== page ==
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  DnaK Functions as a Central Hub in the E. coli Chaperone Network

Calloni, G., Chen, T., Schermann, S. M., Chang, H.-c., Genevaux, P., Agostini, F., et al. (2012). DnaK Functions as a Central Hub in the E. coli Chaperone Network. CELL REPORTS, 1(3), 251-264. doi:10.1016/j.celrep.2011.12.007.

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 Creators:
Calloni, Giulia1, Author              
Chen, Taotao1, Author              
Schermann, Sonya M.1, Author              
Chang, Hung-chun1, Author              
Genevaux, Pierre2, Author
Agostini, Federico2, Author
Gaetano Tartaglia, Gian2, Author
Hayer-Hartl, Manajit3, Author              
Hartl, F. Ulrich1, Author              
Affiliations:
1Hartl, Franz-Ulrich / Cellular Biochemistry, Max Planck Institute of Biochemistry, Max Planck Society, ou_1565152              
2external, ou_persistent22              
3Hayer-Hartl, Manajit / Chaperonin-assisted Protein Folding, Max Planck Institute of Biochemistry, Max Planck Society, ou_1565153              

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Free keywords: HSP70 MOLECULAR CHAPERONES; HEAT-SHOCK-PROTEIN; TRIGGER FACTOR; ESCHERICHIA-COLI; IN-VIVO; POLYPEPTIDE FLUX; GENE-EXPRESSION; CELL-CULTURE; AMINO-ACIDS; AGGREGATION
 Abstract: Cellular chaperone networks prevent potentially toxic protein aggregation and ensure proteome integrity. Here, we used Escherichia coli as a model to understand the organization of these networks, focusing on the cooperation of the DnaK system with the upstream chaperone Trigger factor (TF) and the downstream GroEL. Quantitative proteomics revealed that DnaK interacts with at least similar to 700 mostly cytosolic proteins, including similar to 180 relatively aggregation-prone proteins that utilize DnaK extensively during and after initial folding. Upon deletion of TF, DnaK interacts increasingly with ribosomal and other small, basic proteins, while its association with large multidomain proteins is reduced. DnaK also functions prominently in stabilizing proteins for subsequent folding by GroEL. These proteins accumulate on DnaK upon GroEL depletion and are then degraded, thus defining DnaK as a central organizer of the chaperone network. Combined loss of DnaK and TF causes proteostasis collapse with disruption of GroEL function, defective ribosomal biogenesis, and extensive aggregation of large proteins.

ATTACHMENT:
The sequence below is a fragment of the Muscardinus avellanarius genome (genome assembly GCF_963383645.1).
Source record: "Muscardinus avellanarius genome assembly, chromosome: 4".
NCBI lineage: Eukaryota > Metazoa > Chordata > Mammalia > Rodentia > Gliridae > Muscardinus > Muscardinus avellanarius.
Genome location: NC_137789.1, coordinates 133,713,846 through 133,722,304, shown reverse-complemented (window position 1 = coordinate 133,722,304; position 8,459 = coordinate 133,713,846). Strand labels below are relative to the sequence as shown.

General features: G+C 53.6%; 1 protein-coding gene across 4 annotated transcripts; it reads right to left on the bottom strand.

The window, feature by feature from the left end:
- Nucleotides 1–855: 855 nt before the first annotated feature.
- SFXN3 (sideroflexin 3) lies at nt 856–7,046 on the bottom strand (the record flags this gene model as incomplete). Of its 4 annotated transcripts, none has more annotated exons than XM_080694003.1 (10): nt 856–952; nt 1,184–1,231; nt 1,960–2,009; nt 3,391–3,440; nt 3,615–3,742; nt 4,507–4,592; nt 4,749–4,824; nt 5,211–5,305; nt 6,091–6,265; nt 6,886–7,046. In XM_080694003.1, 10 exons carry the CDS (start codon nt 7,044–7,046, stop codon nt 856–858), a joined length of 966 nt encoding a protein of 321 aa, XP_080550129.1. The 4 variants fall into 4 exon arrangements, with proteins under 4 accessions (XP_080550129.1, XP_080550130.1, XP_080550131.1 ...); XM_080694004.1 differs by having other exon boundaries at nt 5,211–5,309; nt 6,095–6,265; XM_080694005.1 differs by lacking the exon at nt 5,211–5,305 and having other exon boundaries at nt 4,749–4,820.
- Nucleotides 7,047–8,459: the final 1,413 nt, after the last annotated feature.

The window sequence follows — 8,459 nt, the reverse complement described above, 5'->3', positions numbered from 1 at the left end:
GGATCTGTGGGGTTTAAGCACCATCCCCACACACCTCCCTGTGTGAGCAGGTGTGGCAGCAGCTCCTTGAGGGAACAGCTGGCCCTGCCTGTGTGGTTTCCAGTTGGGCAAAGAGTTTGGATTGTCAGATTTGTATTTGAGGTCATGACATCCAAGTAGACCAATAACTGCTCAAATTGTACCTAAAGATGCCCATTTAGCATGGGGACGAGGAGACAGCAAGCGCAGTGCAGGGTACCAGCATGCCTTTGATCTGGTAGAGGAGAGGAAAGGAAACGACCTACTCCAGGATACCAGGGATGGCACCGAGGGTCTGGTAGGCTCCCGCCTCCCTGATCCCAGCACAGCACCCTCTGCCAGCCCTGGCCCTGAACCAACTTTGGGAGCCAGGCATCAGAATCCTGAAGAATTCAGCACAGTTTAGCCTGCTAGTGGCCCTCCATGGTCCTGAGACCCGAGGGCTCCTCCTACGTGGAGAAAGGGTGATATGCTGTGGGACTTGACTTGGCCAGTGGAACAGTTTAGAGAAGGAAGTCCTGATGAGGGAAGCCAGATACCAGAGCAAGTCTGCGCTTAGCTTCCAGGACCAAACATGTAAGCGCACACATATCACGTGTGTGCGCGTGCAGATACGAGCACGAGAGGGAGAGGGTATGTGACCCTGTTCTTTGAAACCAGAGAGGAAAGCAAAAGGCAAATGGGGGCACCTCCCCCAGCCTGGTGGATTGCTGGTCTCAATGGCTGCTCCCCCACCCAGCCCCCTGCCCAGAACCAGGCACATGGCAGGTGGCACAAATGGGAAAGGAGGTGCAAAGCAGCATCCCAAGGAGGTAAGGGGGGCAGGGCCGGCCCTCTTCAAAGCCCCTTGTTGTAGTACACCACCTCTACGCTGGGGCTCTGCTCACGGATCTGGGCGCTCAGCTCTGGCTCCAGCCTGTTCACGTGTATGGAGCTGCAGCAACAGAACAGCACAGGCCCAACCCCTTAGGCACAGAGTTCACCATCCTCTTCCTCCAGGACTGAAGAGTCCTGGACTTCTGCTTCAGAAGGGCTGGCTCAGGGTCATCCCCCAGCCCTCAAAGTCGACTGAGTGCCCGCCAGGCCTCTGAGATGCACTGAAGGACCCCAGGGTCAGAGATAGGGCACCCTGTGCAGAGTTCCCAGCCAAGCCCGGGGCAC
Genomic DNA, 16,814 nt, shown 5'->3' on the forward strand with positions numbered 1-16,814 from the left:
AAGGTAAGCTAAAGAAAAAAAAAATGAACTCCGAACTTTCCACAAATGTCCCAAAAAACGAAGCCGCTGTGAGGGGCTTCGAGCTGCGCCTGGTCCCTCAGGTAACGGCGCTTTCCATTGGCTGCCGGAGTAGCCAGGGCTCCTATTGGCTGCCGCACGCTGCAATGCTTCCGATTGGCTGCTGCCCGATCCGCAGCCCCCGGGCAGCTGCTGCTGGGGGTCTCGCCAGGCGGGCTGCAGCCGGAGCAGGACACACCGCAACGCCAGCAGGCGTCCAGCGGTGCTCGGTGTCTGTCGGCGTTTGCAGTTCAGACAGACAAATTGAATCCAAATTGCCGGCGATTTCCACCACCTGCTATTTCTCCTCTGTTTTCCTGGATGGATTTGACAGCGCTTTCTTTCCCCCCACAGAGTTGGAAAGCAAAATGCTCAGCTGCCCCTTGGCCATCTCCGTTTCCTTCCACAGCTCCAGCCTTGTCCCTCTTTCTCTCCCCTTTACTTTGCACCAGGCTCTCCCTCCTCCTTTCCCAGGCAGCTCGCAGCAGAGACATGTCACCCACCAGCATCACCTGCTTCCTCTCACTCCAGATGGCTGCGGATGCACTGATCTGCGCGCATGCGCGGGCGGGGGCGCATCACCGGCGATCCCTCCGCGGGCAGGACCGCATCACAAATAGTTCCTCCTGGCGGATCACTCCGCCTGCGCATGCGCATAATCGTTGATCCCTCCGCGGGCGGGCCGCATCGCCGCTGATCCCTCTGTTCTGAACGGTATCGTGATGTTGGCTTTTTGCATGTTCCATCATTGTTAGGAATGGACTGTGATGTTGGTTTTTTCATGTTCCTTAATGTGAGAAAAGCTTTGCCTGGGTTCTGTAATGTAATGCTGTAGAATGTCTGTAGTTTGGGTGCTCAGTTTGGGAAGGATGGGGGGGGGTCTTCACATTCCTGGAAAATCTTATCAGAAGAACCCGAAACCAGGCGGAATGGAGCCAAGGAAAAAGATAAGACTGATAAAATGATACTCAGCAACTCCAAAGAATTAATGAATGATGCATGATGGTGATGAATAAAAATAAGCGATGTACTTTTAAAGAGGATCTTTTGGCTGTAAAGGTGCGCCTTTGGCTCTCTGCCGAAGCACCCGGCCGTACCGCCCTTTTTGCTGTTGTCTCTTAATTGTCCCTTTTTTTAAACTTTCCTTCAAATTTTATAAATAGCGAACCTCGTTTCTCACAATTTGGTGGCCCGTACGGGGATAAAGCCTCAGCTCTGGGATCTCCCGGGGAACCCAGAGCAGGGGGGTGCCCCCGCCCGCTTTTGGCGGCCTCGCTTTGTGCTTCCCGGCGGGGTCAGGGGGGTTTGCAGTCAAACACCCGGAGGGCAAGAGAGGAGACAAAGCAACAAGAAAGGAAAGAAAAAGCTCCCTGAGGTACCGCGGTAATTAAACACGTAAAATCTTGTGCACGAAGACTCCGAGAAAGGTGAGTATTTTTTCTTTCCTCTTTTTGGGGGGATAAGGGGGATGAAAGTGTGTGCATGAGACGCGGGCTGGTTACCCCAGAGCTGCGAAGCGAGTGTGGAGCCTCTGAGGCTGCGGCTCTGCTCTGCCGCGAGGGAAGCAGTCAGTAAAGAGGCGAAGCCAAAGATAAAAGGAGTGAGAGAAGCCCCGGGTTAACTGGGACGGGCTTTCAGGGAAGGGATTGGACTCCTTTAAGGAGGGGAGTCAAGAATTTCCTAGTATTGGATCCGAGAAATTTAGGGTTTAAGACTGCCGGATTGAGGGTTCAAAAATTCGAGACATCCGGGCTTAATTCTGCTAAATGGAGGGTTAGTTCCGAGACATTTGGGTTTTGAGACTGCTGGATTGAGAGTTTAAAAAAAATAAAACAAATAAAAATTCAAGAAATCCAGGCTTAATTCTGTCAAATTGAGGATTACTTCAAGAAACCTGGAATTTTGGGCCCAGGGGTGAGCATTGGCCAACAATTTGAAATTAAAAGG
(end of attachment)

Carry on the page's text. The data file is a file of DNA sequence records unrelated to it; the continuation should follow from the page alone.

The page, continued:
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Language(s): eng - English
 Dates: 2012-03
 Publication Status: Published in print
 Pages: 14
 Publishing info: -
 Table of Contents: -
 Rev. Type: Peer
 Degree: -

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Title: CELL REPORTS
Source Genre: Journal
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Publ. Info: 600 TECHNOLOGY SQUARE, 5TH FLOOR, CAMBRIDGE, MA 02139 USA : CELL PRESS
Pages: - Volume / Issue: 1 (3) Sequence Number: - Start / End Page: 251 - 264 Identifier: ISSN: 2211-1247